By Senan Murray
BBC News website, Abuja
There are no Christmas decorations, the radio stations are still playing hip-hop and rap and some children recoil at an image of Santa decrying it as evil.
Some children in Nigeria prefer masquerades to Santa
"His costume looks phoney and his face is strange," says eight-year-old Ifunanya Chima when shown a picture of the benign bearded old man in his trademark red cloak with white fur trimmings.
"We prefer masquerades," he told me referring to the traditional colourful dancing which is a big part of the festive season here.
And there is also hope of a white-ish Christmas in this sub-Saharan West African country.
For a dusty harmattan haze hangs over most of the country as the north-east trade wind sweeps in from the Sahara Desert.
Markets across the country are heaving with punters hoping to net late bargains.
Christmas is a time for new clothes, family reunions and colourful dances in Nigeria
Soon, the major cities will become ghost cities as most people return to their native villages to share the traditional "Christmas rice".
"I can't spend Christmas in Abuja," says Nick Ibechukwu who owns a business in Nigeria's capital city.
"I have to go back to my village in the east to join the rest of my family and relatives because this is the only time in the year that we get to see one another."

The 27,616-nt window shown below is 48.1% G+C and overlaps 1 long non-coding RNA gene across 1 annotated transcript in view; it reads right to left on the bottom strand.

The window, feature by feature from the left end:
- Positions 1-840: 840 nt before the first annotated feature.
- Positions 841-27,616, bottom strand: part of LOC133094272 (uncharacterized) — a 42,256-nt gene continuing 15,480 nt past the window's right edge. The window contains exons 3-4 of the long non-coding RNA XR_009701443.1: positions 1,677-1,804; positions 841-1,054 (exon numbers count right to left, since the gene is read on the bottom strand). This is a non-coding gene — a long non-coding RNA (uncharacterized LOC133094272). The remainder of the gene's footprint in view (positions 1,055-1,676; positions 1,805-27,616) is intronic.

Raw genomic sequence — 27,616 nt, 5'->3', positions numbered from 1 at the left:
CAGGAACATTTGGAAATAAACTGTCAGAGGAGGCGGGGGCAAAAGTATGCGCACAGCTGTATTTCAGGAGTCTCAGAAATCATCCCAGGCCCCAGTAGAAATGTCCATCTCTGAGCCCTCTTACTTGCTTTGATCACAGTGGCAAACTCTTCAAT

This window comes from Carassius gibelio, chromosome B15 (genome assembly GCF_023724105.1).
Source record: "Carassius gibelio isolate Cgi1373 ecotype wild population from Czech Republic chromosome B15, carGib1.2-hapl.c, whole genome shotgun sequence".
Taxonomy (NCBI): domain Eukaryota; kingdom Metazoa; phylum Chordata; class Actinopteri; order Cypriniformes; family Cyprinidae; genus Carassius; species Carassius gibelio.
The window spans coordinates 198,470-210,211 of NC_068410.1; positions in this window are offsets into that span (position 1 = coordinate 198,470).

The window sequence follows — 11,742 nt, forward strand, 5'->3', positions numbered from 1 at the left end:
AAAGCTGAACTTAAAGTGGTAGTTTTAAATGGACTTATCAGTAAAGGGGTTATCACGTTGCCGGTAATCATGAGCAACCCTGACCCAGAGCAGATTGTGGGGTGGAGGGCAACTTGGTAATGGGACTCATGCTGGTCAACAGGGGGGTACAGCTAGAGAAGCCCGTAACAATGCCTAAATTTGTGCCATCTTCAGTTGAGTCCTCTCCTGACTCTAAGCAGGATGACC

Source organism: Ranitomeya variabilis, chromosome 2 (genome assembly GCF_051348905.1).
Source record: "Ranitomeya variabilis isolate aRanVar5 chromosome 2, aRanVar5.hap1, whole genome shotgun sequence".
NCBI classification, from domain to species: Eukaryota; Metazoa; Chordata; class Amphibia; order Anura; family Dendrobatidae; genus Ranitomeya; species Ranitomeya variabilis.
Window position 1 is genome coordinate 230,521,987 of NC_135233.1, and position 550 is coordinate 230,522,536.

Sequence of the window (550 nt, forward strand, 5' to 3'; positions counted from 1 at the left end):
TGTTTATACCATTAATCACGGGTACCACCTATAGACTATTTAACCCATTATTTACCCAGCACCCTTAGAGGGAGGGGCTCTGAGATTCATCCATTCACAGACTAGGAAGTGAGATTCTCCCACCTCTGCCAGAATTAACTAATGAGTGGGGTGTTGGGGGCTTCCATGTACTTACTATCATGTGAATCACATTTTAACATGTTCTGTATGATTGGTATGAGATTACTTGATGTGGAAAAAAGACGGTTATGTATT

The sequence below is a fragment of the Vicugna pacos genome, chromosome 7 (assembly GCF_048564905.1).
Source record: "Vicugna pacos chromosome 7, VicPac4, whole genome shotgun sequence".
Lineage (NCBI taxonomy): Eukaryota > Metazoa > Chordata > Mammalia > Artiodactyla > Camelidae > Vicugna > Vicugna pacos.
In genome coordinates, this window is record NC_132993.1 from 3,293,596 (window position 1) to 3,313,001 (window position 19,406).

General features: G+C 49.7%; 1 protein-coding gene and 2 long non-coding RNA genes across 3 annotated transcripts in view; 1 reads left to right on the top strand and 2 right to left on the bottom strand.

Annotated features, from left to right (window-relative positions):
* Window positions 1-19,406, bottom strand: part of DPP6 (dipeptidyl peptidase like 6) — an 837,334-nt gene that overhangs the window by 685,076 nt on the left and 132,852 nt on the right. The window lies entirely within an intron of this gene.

Christmas in Nigeria is a time for new clothes, long distance travels for family reunions, and lots of colourful masquerade dances in most villages.
And for now, it does not matter that half of Nigeria's 130 million people are Muslims with a handful of pagans.
At Christmas, most Nigerians forget their religious differences and just share their Christmas rice - a dish of boiled rice eaten with very spicy chicken stew.
"I celebrate Christmas because it's a time for loads of fun," says Ibrahim Idris, a Muslim in Abuja.
Christmas clothes take the place of Christmas gifts as excited children and adults try to outdo one another in showing off their best wear during the festive season.
There are big retreats for Nigeria's fast-growing Pentecostal Christian sects, but these retreats sometimes look like bazaars as they throw up business opportunities for some enterprising people.
Increased highway robberies
Ironically, highway armed robberies are more common during the Christmas season in Nigeria.
Dance groups take over village squares to offer free entertainment
And since most city dwellers travelling to their villages for the holiday season have to drive on pothole-ridden roads due to the absence of a functional rail system, road accidents tend to be more frequent.
In the village, Christmas becomes more colourful, with masquerades and dance groups taking over the village square to offer free entertainment for all.
The incorporation of masquerade into Christmas festivities shows the growing influence of traditional African religious rituals on Christianity in Nigeria.
It also shows that many Nigerians have stopped attaching great religious importance to Christmas and simply see it as a social event.